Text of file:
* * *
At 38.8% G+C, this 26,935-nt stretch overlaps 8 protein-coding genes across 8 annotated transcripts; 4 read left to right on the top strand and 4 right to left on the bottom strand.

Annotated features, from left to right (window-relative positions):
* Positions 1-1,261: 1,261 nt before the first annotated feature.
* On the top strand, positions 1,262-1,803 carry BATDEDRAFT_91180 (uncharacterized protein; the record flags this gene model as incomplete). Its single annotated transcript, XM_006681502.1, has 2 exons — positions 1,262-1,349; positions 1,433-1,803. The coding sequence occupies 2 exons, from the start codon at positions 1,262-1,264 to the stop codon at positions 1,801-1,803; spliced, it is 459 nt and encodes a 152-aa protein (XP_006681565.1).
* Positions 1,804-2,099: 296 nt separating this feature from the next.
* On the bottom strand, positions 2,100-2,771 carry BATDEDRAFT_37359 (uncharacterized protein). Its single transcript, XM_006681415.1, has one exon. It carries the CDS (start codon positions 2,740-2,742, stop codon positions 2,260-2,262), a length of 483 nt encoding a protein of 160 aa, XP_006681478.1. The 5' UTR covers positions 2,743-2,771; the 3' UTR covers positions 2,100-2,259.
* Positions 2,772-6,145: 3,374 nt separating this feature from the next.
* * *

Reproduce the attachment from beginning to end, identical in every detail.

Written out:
At 38.8% G+C, this 26,935-nt stretch overlaps 8 protein-coding genes across 8 annotated transcripts; 4 read left to right on the top strand and 4 right to left on the bottom strand.

Annotated features, from left to right (window-relative positions):
* Positions 1-1,261: 1,261 nt before the first annotated feature.
* On the top strand, positions 1,262-1,803 carry BATDEDRAFT_91180 (uncharacterized protein; the record flags this gene model as incomplete). Its single annotated transcript, XM_006681502.1, has 2 exons — positions 1,262-1,349; positions 1,433-1,803. The coding sequence occupies 2 exons, from the start codon at positions 1,262-1,264 to the stop codon at positions 1,801-1,803; spliced, it is 459 nt and encodes a 152-aa protein (XP_006681565.1).
* Positions 1,804-2,099: 296 nt separating this feature from the next.
* On the bottom strand, positions 2,100-2,771 carry BATDEDRAFT_37359 (uncharacterized protein). Its single transcript, XM_006681415.1, has one exon. It carries the CDS (start codon positions 2,740-2,742, stop codon positions 2,260-2,262), a length of 483 nt encoding a protein of 160 aa, XP_006681478.1. The 5' UTR covers positions 2,743-2,771; the 3' UTR covers positions 2,100-2,259.
* Positions 2,772-6,145: 3,374 nt separating this feature from the next.